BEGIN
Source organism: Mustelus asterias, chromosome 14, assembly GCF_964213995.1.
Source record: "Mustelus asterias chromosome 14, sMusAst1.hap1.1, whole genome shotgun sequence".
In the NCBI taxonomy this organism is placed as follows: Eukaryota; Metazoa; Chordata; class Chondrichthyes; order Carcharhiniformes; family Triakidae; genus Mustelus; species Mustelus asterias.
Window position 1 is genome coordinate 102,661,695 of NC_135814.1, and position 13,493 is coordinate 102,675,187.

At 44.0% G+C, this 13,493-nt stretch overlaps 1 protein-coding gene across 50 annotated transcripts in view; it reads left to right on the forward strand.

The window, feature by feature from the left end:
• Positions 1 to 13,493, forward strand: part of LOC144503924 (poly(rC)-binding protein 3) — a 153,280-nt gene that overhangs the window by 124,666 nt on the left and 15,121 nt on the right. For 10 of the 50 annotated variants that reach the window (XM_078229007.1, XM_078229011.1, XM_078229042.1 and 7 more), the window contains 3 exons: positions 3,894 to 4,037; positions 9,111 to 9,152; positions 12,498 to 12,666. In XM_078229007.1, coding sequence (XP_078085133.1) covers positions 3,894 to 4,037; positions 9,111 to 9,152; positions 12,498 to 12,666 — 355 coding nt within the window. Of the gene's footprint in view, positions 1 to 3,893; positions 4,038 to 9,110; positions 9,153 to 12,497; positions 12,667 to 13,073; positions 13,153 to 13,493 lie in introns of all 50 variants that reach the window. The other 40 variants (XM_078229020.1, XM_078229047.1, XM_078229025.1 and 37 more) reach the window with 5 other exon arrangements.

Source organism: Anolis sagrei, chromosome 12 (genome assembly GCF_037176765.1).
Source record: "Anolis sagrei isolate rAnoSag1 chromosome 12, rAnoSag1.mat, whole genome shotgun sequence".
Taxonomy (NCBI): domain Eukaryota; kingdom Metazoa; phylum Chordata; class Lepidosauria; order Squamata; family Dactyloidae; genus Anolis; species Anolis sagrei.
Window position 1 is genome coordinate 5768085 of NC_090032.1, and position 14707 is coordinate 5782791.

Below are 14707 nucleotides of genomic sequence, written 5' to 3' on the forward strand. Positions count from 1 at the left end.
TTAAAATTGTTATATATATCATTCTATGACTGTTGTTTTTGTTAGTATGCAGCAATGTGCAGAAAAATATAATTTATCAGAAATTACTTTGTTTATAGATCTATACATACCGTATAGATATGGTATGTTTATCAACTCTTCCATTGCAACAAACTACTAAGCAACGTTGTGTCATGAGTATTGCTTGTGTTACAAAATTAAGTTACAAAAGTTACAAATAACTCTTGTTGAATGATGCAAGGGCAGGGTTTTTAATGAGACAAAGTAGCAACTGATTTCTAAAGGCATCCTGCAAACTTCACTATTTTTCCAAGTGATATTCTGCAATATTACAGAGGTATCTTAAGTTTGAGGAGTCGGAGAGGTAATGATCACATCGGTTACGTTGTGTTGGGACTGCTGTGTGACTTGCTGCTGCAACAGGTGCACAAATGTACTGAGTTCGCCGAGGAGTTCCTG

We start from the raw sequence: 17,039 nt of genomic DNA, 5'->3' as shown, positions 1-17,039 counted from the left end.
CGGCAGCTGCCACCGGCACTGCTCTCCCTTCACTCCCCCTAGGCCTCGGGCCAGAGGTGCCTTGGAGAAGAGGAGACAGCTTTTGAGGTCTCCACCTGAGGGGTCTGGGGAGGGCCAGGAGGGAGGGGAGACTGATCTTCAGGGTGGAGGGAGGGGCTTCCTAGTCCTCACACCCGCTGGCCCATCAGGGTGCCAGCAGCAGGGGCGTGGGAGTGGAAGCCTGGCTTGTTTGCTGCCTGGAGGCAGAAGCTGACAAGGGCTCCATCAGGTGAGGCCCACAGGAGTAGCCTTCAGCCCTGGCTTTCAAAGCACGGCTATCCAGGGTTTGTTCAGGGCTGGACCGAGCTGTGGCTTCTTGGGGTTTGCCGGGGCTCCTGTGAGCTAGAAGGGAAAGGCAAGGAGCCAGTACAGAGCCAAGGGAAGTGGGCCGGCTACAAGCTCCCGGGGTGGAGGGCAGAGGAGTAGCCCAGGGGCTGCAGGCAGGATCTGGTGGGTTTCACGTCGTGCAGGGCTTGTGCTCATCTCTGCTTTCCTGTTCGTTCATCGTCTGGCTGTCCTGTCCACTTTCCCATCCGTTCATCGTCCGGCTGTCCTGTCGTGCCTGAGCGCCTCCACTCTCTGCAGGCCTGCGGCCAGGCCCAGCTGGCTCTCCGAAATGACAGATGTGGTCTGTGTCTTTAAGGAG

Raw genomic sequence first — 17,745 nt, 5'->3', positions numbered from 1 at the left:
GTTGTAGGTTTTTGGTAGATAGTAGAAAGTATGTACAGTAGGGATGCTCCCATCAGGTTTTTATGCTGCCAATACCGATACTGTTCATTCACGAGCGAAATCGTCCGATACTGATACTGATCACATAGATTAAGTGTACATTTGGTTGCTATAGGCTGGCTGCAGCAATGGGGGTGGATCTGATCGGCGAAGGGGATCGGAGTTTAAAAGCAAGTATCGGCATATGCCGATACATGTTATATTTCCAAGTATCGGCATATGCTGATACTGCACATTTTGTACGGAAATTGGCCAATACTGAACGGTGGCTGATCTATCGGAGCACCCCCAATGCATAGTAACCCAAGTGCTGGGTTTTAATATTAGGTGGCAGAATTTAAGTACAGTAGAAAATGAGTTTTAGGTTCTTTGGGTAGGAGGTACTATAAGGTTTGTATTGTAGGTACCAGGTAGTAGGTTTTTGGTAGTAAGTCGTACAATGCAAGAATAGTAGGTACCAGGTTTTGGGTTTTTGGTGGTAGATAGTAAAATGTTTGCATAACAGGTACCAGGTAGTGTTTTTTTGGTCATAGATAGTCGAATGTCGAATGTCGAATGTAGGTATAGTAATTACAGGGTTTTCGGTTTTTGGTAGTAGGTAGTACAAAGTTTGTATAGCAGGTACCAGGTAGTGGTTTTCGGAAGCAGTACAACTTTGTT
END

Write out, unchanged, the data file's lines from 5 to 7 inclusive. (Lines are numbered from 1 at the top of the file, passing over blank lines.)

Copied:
At 44.0% G+C, this 13,493-nt stretch overlaps 1 protein-coding gene across 50 annotated transcripts in view; it reads left to right on the forward strand.

The window, feature by feature from the left end:
• Positions 1 to 13,493, forward strand: part of LOC144503924 (poly(rC)-binding protein 3) — a 153,280-nt gene that overhangs the window by 124,666 nt on the left and 15,121 nt on the right. For 10 of the 50 annotated variants that reach the window (XM_078229007.1, XM_078229011.1, XM_078229042.1 and 7 more), the window contains 3 exons: positions 3,894 to 4,037; positions 9,111 to 9,152; positions 12,498 to 12,666. In XM_078229007.1, coding sequence (XP_078085133.1) covers positions 3,894 to 4,037; positions 9,111 to 9,152; positions 12,498 to 12,666 — 355 coding nt within the window. Of the gene's footprint in view, positions 1 to 3,893; positions 4,038 to 9,110; positions 9,153 to 12,497; positions 12,667 to 13,073; positions 13,153 to 13,493 lie in introns of all 50 variants that reach the window. The other 40 variants (XM_078229020.1, XM_078229047.1, XM_078229025.1 and 37 more) reach the window with 5 other exon arrangements.